While a patient in a German hospital, the plaintiff met his present wife, Mathilda, whom he married in November of 1952, subsequent to the date of the divorce decree, which was entered in this proceeding. In 1954, the plaintiff and his second wife, Mathilda, bought a ten-unit apartment building, in partnership with Svetosar, a cousin of the plaintiff. In 1952, he introduced Mathilda to Svetosar as his wife. When they bought the apartment building with Svetosar, Mathilda signed all of the necessary papers as the plaintiff's wife, in the presence of Svetosar. The plaintiff and Mathilda, as husband and wife, lived in the apartment building, which was also the place of residence of Svetosar, who visited with them almost daily. In 1956, Svetosar visited the Kadina Luka and Moravci area, and, upon his return to this country, told the plaintiff that the defendant did not object to being divorced as long as the plaintiff supported the children.

In 1962, the plaintiff brought Budimir, a son, who was born in 1935, to this country. The plaintiff, Mathilda, Svetosar and his wife, met Budimir at the train station. The plaintiff introduced Mathilda to Budimir as his wife. Budimir was immediately taken to a tuberculosis sanitarium where he was visited by the plaintiff and Mathilda several times a week during his three-month stay there. Budimir then lived with the plaintiff and Mathilda in their apartment for eight to ten months.

The plaintiff testified that Budimir told him that the defendant was unhappy about the divorce, but that she did not know about the plaintiff's remarriage. Budimir subsequently married and the plaintiff and Mathilda, as husband and wife, attended and took part in his large wedding and reception.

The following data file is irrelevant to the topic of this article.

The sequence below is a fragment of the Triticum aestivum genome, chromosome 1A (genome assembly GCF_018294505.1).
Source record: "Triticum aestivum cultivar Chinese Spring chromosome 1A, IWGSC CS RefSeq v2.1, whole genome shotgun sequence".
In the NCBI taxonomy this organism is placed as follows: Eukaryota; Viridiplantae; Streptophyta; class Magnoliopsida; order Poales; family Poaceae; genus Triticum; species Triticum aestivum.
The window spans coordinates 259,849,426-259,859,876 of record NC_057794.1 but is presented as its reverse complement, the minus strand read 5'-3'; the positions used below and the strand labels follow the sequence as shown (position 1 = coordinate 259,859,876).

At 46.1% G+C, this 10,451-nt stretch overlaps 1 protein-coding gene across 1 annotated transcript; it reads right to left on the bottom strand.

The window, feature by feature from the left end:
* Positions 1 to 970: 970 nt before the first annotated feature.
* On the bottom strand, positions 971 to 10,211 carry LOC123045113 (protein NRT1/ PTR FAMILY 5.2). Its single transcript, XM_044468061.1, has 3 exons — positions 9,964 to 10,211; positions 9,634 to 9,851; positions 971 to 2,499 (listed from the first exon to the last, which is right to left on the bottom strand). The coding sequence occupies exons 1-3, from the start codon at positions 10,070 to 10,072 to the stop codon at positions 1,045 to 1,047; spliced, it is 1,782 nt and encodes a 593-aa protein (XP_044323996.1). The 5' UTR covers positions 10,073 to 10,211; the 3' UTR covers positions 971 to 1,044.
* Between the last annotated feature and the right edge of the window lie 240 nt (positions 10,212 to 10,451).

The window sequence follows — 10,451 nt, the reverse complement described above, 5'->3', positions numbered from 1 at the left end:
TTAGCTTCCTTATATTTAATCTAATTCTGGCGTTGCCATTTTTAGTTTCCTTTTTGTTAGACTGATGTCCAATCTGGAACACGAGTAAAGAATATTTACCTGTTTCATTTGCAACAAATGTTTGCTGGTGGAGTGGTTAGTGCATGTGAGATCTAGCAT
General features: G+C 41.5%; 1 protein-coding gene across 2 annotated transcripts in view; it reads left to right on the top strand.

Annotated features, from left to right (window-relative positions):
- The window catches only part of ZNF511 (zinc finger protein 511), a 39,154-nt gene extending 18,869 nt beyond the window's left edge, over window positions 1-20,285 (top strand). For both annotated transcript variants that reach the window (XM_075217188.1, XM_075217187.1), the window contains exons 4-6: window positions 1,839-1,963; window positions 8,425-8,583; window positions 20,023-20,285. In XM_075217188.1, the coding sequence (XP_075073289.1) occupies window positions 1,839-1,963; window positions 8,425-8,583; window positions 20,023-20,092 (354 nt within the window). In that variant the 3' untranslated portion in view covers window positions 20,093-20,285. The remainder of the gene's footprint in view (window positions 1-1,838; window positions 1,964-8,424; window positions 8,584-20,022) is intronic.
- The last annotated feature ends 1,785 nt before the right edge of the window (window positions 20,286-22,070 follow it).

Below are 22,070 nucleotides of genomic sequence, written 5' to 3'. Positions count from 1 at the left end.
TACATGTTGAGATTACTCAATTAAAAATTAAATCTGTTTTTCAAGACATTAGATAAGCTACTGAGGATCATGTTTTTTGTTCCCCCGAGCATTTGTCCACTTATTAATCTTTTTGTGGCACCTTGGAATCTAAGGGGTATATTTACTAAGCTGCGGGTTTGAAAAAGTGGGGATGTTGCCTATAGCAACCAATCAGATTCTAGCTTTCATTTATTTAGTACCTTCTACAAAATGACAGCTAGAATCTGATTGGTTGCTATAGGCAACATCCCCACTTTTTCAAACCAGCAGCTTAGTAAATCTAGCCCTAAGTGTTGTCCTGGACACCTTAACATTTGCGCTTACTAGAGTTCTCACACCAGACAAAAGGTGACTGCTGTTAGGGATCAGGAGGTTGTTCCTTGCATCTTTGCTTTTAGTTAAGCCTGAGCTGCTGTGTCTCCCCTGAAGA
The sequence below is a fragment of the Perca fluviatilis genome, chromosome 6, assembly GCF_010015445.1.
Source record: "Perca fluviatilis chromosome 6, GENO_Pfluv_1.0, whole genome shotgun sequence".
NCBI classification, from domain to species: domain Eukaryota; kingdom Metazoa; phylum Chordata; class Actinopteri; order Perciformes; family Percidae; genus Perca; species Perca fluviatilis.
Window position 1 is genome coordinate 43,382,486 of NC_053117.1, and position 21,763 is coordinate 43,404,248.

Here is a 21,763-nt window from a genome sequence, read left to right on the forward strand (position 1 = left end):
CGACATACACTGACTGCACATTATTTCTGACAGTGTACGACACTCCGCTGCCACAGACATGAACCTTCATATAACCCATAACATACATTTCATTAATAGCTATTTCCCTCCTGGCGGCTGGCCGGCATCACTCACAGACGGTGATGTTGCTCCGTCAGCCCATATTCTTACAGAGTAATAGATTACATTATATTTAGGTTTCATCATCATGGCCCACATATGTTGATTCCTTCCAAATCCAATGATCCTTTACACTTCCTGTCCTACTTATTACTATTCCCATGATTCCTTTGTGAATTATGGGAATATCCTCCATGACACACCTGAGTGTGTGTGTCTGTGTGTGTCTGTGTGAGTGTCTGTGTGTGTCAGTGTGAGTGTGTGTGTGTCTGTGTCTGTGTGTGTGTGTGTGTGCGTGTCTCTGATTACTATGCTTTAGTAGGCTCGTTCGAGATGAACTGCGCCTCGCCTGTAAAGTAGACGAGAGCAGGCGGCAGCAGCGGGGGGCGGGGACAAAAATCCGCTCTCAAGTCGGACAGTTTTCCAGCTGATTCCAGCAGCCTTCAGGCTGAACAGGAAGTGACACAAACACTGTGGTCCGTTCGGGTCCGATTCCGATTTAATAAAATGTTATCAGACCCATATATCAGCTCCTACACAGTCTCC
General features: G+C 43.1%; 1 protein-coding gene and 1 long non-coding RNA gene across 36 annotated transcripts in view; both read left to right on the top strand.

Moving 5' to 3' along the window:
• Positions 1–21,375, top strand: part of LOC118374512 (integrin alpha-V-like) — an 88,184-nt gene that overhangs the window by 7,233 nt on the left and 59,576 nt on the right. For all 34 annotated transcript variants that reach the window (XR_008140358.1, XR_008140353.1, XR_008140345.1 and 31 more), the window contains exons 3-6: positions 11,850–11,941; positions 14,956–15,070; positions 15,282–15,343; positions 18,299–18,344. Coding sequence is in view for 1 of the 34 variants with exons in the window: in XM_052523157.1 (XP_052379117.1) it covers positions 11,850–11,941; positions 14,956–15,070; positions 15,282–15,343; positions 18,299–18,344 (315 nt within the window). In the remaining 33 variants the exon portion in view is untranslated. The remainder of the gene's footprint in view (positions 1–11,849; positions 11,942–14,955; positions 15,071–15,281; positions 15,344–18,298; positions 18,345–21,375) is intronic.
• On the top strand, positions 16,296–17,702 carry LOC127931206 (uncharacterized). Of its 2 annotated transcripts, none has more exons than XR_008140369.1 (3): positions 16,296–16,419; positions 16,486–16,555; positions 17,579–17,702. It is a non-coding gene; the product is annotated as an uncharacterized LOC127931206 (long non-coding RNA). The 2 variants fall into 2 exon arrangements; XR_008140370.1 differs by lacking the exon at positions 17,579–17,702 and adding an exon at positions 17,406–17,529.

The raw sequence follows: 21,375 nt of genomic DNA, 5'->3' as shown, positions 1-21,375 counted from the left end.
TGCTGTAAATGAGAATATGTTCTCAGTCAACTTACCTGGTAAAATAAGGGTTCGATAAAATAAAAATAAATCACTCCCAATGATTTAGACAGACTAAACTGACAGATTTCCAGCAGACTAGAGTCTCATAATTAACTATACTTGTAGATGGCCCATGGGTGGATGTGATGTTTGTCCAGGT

In 1968, the plaintiff brought his son, Grujica, who was born in 1940, to this country. The plaintiff, Mathilda, Svetosar and his wife, met Grujica and his wife at the train station, and the plaintiff introduced Mathilda as his wife. Grujica and his wife then lived with the plaintiff and Mathilda, in their new home, for approximately three months. During this time, the plaintiff and Mathilda openly lived together as husband and wife.

The defendant's portion of the conflicting evidence was that she and the plaintiff had lived in Kadina Luka, where her family's farm was located; that she had been in Moravci only once, and that was when they were married; that the mail she received from her husband was addressed to her at Kadina Luka; and that she did not learn of her husband's divorce action until after she arrived in this country in June, 1968.

Budimir testified that when he came to America there was no post office in Kadina Luka or Moravci; and that the post office receiving mail for Kadina Luka was located in Ljig. He further stated that while he lived with the plaintiff and Mathilda, his father did not tell him that he was married to Mathilda, and refused to talk about her. He admitted that after his marriage, he lived in the same apartment building as his father and Mathilda for an additional ten months.

Grujica testified that on their arrival in this country, he and his wife lived with his father and Mathilda in their house; that his father refused to talk about Mathilda with him; and that the post ...